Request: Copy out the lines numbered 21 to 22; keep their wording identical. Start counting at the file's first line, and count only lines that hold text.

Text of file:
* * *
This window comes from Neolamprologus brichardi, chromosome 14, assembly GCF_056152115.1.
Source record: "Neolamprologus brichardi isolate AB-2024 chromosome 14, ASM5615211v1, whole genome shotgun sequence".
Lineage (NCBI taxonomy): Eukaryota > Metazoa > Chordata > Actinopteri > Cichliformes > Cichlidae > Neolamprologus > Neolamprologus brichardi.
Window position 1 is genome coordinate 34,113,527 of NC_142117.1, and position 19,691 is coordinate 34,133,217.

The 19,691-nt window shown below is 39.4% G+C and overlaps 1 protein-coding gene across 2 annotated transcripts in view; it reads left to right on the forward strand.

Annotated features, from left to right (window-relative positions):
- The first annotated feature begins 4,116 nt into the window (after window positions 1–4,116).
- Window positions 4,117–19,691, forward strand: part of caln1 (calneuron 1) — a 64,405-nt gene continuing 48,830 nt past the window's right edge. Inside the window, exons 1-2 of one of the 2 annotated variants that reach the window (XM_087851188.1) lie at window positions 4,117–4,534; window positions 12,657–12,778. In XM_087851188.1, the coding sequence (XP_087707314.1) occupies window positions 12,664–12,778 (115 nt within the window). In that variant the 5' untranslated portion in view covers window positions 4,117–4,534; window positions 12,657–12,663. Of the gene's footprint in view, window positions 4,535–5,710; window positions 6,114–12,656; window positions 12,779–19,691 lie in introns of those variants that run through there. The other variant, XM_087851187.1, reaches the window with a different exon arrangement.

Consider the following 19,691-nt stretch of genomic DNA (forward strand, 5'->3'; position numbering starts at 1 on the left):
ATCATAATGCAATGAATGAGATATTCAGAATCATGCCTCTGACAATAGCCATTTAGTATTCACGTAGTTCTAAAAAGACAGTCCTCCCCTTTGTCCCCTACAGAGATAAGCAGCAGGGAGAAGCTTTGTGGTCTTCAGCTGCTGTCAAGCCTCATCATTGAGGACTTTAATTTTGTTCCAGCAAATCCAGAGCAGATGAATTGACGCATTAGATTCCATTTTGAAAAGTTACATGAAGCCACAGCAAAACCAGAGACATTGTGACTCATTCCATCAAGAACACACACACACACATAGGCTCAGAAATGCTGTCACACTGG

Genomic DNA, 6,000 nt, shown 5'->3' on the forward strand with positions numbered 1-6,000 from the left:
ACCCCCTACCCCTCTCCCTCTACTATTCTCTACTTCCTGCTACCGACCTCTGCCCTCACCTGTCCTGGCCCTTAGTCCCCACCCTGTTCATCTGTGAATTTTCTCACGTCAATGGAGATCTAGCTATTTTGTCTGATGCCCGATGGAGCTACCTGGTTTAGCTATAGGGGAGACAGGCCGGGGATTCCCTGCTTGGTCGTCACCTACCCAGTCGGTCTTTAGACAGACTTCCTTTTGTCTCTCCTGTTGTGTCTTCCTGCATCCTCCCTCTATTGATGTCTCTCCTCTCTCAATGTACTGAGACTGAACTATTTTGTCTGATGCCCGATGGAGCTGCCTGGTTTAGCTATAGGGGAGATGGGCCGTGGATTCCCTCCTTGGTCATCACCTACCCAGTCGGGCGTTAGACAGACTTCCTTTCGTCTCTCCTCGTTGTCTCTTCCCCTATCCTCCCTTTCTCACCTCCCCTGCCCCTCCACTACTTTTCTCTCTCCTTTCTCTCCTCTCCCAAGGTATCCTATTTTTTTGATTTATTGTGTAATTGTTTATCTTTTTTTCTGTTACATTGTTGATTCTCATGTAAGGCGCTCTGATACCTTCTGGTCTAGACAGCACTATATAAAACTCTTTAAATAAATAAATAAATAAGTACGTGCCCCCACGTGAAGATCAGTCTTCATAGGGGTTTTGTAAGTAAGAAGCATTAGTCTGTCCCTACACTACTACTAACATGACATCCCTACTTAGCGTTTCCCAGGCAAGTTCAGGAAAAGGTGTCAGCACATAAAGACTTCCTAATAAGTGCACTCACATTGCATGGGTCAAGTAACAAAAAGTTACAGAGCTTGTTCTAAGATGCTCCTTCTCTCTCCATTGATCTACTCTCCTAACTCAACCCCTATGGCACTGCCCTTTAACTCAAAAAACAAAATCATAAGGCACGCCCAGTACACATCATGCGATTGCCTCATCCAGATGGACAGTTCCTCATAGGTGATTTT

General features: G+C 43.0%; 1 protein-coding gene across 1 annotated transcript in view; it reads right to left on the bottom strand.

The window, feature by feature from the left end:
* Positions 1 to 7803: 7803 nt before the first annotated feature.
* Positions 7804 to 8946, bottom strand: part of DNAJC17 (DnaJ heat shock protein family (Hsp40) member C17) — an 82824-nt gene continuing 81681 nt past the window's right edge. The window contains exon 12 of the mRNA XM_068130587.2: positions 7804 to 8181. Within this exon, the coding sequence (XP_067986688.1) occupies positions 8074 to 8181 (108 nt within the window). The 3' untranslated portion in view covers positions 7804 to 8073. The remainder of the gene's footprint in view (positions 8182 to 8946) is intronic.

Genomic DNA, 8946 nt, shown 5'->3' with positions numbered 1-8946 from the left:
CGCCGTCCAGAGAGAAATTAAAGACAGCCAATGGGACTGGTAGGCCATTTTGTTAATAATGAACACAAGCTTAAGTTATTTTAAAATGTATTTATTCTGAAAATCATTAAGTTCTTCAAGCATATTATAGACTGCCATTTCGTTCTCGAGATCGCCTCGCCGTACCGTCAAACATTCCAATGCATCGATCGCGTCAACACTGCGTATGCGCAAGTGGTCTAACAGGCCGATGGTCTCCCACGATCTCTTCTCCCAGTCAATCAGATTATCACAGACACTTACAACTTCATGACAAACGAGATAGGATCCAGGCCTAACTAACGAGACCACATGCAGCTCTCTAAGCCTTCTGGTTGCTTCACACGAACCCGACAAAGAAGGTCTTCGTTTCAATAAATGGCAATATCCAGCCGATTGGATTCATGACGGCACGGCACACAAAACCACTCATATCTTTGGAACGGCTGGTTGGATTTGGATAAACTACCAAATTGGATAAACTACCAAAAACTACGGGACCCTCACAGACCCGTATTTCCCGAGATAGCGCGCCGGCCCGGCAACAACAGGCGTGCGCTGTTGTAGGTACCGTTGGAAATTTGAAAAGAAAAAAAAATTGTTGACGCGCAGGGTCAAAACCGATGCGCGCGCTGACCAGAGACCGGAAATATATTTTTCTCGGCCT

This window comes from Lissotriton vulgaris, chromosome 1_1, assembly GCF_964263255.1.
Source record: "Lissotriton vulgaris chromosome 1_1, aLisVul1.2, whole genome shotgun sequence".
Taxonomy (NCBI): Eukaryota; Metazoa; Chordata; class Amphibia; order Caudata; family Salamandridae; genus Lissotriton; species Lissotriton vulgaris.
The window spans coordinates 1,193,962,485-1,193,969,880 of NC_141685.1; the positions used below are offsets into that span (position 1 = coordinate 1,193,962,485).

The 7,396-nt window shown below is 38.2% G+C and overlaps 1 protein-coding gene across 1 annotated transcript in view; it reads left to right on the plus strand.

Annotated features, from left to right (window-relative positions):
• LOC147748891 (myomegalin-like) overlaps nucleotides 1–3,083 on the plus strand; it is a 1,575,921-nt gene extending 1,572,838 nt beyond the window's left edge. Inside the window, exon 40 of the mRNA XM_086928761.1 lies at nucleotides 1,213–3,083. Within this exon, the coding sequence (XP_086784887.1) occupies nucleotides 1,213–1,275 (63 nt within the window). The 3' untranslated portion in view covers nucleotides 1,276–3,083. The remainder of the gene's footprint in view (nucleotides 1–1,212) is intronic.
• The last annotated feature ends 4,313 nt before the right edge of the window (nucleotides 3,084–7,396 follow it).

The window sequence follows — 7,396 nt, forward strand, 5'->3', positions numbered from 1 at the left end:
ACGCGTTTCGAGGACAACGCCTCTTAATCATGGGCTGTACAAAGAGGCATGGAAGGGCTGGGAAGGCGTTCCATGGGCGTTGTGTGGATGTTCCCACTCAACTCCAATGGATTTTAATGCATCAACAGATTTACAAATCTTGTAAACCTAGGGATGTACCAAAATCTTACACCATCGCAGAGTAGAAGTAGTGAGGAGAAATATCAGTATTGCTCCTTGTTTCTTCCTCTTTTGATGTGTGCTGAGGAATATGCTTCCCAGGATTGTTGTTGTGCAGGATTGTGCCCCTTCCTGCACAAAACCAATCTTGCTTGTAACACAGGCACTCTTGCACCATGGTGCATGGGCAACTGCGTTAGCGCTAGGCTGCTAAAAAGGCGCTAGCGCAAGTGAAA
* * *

Taxonomy (NCBI): Eukaryota; Metazoa; Chordata; class Amphibia; order Caudata; family Salamandridae; genus Lissotriton; species Lissotriton vulgaris.
The window spans coordinates 1,193,962,485-1,193,969,880 of NC_141685.1; the positions used below are offsets into that span (position 1 = coordinate 1,193,962,485).